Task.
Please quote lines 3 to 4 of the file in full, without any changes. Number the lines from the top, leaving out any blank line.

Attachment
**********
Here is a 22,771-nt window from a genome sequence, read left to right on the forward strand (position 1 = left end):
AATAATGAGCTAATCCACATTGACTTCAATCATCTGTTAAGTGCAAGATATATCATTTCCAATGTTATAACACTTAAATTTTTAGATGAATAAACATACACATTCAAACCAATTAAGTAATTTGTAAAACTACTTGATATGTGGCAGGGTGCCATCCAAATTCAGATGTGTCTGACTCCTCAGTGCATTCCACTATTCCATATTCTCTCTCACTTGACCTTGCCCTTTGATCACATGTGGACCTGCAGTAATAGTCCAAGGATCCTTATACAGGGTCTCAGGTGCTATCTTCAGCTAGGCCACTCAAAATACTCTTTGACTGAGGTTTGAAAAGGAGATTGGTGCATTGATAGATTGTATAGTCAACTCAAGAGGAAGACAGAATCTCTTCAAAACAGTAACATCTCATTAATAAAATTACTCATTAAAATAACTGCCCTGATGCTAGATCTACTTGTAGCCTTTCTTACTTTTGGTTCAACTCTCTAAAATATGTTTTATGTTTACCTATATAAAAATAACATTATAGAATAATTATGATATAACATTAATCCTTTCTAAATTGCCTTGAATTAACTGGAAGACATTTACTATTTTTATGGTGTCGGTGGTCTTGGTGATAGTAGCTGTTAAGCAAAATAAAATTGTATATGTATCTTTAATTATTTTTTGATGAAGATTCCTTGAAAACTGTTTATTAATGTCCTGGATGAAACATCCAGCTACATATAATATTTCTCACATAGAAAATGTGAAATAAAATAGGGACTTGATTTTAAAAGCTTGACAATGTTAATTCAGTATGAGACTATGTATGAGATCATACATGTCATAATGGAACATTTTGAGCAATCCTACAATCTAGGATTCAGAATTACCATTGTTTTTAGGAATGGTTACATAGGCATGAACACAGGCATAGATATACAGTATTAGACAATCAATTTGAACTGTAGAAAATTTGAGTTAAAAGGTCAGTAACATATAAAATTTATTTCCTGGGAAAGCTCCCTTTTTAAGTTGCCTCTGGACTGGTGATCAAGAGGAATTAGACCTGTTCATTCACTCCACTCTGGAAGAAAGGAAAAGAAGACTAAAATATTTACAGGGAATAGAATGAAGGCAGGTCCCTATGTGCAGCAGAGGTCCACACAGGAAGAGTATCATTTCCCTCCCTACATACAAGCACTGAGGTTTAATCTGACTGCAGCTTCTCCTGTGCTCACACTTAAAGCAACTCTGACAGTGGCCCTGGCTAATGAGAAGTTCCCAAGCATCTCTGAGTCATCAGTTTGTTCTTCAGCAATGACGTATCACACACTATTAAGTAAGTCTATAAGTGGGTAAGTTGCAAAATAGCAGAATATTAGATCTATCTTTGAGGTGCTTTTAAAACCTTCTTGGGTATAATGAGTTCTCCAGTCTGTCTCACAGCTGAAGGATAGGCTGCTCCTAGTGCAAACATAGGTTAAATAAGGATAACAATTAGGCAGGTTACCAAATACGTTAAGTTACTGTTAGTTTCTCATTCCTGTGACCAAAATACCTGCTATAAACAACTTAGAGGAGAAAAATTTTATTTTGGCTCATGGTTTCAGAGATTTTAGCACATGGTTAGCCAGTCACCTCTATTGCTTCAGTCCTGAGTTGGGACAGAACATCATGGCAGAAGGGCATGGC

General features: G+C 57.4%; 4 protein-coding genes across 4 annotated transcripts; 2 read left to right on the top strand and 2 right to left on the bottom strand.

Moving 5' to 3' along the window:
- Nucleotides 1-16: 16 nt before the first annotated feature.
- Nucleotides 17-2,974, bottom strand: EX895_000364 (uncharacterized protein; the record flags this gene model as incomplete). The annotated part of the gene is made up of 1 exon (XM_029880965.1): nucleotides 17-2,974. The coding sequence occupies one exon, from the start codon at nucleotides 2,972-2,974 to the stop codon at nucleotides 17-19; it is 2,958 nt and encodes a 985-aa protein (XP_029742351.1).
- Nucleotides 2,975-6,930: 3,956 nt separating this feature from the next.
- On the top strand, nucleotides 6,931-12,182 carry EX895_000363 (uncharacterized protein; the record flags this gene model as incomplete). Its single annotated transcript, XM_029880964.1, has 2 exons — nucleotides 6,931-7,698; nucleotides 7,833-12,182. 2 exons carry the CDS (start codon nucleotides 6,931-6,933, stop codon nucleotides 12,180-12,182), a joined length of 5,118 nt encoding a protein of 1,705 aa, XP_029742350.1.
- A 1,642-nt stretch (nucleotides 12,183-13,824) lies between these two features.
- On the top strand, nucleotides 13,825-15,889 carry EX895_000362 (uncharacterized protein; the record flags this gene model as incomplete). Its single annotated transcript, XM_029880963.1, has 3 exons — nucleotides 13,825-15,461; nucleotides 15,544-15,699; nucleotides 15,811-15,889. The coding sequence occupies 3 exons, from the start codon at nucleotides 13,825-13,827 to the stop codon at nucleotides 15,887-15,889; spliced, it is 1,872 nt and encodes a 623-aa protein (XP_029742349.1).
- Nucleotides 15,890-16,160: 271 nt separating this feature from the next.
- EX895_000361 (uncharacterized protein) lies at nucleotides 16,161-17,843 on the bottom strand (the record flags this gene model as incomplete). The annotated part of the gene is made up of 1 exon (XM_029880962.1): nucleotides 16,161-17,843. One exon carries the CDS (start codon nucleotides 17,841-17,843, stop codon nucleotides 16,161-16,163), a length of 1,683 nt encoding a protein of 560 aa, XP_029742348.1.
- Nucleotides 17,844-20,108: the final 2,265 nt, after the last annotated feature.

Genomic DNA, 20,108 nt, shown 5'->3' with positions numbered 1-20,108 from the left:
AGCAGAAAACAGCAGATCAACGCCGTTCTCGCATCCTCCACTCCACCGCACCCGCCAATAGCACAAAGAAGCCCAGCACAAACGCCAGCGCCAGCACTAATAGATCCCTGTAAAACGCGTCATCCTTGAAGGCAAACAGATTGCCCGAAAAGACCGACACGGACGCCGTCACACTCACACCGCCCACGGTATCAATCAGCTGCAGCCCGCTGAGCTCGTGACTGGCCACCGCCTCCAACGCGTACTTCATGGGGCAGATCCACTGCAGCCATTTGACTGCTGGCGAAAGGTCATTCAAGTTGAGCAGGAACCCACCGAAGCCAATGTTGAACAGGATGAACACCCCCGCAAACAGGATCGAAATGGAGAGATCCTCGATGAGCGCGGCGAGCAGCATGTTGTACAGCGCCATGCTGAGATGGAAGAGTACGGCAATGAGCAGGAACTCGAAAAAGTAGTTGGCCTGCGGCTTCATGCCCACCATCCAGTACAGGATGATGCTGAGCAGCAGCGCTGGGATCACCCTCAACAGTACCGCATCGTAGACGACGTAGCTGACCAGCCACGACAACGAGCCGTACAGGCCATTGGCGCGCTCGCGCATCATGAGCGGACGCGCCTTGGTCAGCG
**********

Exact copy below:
General features: G+C 57.4%; 4 protein-coding genes across 4 annotated transcripts; 2 read left to right on the top strand and 2 right to left on the bottom strand.

Moving 5' to 3' along the window: